A 60-year database of nitrate concentrations from more than 200 wells in and around Phoenix, Arizona, was studied using geographic information system tools. This information, augmented with land-use maps, ground water levels, and well construction details, was used to examine ground water nitrate concentrations and changes in concentration and their relationship to land use, land-use changes, and changes in hydrologic conditions (as indicated by ground water level changes). Spatially integrated data for the 1960s to 1990s time period suggest slow and subtle temporal changes in the nitrate mass and overall average nitrate concentration in the aquifer, with increases associated with increased nitrogen fertilizer application rates. More recently, declines in nitrate concentration have been observed, which are thought to reflect the combination of declining ground water levels and transitions from agricultural to urban land use in many areas. Temporal trends in ground water nitrate concentration are presented for wells under desert, agricultural, and urban land use and desert-to-agriculture, desert-to-urban, and agriculture-to-urban land-use change scenarios.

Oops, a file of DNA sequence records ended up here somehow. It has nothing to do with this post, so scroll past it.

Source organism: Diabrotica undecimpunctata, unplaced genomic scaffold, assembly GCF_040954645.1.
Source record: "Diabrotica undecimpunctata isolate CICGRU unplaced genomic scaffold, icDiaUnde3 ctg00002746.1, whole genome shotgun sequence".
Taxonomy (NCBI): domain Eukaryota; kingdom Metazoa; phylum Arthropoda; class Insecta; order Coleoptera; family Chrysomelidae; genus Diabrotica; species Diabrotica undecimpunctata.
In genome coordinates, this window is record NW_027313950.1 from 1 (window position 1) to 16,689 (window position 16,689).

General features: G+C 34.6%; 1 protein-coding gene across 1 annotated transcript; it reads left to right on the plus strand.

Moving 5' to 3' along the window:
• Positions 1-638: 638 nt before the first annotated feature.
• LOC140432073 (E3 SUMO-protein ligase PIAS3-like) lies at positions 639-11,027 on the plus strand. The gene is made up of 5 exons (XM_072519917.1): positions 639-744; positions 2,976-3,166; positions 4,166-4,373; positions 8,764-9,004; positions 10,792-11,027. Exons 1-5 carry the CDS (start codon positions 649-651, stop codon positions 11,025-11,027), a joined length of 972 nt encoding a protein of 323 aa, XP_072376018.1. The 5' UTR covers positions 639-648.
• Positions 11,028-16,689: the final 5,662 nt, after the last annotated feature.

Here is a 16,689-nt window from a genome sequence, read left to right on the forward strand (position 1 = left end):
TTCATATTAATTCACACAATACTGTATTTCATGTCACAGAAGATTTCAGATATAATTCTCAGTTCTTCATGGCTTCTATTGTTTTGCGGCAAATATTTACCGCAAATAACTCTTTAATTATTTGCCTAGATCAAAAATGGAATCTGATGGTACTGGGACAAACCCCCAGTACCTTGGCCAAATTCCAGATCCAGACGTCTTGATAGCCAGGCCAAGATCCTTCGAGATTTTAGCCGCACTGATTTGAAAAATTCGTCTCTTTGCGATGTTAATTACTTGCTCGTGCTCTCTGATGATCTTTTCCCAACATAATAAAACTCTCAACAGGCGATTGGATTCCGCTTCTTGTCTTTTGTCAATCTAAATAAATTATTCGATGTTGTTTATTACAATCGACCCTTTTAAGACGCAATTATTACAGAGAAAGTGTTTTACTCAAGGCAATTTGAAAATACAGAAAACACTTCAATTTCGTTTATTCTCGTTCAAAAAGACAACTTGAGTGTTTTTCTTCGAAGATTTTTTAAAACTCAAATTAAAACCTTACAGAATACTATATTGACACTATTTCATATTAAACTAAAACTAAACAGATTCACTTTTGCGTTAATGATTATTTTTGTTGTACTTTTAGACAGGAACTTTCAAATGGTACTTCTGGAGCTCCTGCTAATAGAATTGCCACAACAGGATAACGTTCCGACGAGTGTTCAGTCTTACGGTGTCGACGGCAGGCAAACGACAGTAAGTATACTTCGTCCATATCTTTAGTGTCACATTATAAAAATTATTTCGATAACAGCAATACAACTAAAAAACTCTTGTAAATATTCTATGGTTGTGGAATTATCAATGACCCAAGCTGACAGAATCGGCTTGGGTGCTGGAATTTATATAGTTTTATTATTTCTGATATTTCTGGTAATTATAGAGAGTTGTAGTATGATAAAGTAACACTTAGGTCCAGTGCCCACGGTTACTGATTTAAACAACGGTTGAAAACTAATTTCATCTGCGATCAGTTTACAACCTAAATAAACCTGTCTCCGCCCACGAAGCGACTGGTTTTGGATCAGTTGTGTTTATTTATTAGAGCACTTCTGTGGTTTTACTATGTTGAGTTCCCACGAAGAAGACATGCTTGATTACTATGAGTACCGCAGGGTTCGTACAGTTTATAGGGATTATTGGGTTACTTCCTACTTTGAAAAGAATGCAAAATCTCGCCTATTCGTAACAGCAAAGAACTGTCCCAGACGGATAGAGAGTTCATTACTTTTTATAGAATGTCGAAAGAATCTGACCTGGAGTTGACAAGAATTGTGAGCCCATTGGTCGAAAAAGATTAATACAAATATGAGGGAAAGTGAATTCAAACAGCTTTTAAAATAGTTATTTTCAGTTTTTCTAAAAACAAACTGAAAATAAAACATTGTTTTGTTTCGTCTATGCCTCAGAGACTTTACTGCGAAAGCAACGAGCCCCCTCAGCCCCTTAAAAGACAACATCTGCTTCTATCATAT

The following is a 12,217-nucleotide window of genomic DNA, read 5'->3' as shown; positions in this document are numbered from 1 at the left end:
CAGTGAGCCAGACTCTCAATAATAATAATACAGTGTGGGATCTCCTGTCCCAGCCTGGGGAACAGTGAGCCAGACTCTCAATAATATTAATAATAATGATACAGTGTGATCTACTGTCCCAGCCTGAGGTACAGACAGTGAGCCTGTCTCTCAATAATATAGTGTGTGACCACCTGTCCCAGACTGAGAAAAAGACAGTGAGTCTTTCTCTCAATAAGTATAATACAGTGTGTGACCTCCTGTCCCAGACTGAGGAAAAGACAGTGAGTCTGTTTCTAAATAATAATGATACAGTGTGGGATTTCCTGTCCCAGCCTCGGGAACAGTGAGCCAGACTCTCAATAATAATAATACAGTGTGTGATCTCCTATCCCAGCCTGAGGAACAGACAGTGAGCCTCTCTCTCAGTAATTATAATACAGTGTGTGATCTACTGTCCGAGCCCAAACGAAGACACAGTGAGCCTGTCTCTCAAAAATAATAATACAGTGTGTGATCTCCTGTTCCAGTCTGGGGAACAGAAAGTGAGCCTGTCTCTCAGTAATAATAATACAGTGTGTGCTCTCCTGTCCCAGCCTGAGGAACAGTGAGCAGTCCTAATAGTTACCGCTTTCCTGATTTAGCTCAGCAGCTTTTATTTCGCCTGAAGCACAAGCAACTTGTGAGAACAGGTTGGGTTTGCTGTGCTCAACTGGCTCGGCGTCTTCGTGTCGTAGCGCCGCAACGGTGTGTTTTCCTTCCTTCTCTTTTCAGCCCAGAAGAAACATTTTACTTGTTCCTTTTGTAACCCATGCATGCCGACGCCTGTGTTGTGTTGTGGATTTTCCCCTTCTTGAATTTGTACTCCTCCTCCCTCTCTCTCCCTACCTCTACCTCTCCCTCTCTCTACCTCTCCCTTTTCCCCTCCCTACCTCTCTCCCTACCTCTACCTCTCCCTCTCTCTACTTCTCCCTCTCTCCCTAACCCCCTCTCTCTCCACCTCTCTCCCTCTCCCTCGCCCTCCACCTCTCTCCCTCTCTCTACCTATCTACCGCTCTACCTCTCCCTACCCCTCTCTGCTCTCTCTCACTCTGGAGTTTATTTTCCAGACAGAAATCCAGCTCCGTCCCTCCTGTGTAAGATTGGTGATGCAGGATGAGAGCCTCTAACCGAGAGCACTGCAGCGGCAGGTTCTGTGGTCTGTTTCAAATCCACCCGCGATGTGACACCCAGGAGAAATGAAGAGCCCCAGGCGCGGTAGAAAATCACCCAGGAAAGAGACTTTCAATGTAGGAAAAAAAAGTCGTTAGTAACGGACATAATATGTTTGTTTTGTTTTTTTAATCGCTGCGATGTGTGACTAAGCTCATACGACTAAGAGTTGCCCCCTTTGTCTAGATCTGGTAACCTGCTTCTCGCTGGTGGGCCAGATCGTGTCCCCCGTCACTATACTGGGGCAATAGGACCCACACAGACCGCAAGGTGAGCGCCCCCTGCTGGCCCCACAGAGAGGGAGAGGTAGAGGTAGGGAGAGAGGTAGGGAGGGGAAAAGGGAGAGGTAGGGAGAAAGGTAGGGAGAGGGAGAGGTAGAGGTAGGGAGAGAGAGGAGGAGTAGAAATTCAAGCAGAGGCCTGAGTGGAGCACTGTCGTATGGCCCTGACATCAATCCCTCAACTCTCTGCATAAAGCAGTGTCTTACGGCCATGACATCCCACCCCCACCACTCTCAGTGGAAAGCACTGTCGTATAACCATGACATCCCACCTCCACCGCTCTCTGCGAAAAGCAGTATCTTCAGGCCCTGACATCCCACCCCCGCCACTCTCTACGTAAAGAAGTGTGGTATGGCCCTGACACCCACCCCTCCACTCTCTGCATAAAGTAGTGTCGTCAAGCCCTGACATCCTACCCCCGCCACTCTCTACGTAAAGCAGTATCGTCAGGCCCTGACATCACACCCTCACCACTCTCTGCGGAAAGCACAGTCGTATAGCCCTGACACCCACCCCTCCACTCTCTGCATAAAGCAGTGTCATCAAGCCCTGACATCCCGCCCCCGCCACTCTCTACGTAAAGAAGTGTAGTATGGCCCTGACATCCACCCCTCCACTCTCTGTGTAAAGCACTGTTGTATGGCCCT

ASJC Scopus subject areas
- Civil and Structural Engineering
- Water Science and Technology